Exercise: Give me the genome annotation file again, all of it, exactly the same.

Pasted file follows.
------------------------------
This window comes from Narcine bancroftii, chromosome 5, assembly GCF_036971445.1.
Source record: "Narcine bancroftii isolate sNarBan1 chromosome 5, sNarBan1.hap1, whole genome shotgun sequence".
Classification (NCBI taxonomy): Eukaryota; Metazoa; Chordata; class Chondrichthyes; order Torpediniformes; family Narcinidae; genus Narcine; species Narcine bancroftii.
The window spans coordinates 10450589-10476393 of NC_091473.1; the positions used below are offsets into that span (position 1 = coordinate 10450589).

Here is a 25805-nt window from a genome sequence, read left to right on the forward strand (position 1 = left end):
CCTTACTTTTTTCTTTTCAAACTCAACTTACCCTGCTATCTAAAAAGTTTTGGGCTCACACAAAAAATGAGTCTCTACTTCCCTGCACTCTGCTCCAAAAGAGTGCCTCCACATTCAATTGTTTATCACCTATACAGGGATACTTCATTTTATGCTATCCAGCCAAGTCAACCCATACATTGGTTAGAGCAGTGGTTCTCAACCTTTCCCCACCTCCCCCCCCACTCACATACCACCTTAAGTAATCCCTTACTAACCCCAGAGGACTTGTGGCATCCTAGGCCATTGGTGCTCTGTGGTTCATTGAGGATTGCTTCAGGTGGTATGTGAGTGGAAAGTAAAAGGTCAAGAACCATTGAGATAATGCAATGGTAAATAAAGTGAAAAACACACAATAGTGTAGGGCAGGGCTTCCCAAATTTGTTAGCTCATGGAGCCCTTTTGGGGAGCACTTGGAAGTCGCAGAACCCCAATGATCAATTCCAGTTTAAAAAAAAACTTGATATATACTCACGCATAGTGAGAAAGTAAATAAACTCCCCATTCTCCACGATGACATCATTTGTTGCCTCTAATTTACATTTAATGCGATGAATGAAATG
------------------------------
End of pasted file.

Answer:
This window comes from Narcine bancroftii, chromosome 5, assembly GCF_036971445.1.
Source record: "Narcine bancroftii isolate sNarBan1 chromosome 5, sNarBan1.hap1, whole genome shotgun sequence".
Classification (NCBI taxonomy): Eukaryota; Metazoa; Chordata; class Chondrichthyes; order Torpediniformes; family Narcinidae; genus Narcine; species Narcine bancroftii.
The window spans coordinates 10450589-10476393 of NC_091473.1; the positions used below are offsets into that span (position 1 = coordinate 10450589).

Here is a 25805-nt window from a genome sequence, read left to right on the forward strand (position 1 = left end):
CCTTACTTTTTTCTTTTCAAACTCAACTTACCCTGCTATCTAAAAAGTTTTGGGCTCACACAAAAAATGAGTCTCTACTTCCCTGCACTCTGCTCCAAAAGAGTGCCTCCACATTCAATTGTTTATCACCTATACAGGGATACTTCATTTTATGCTATCCAGCCAAGTCAACCCATACATTGGTTAGAGCAGTGGTTCTCAACCTTTCCCCACCTCCCCCCCCACTCACATACCACCTTAAGTAATCCCTTACTAACCCCAGAGGACTTGTGGCATCCTAGGCCATTGGTGCTCTGTGGTTCATTGAGGATTGCTTCAGGTGGTATGTGAGTGGAAAGTAAAAGGTCAAGAACCATTGAGATAATGCAATGGTAAATAAAGTGAAAAACACACAATAGTGTAGGGCAGGGCTTCCCAAATTTGTTAGCTCATGGAGCCCTTTTGGGGAGCACTTGGAAGTCGCAGAACCCCAATGATCAATTCCAGTTTAAAAAAAAACTTGATATATACTCACGCATAGTGAGAAAGTAAATAAACTCCCCATTCTCCACGATGACATCATTTGTTGCCTCTAATTTACATTTAATGCGATGAATGAAATG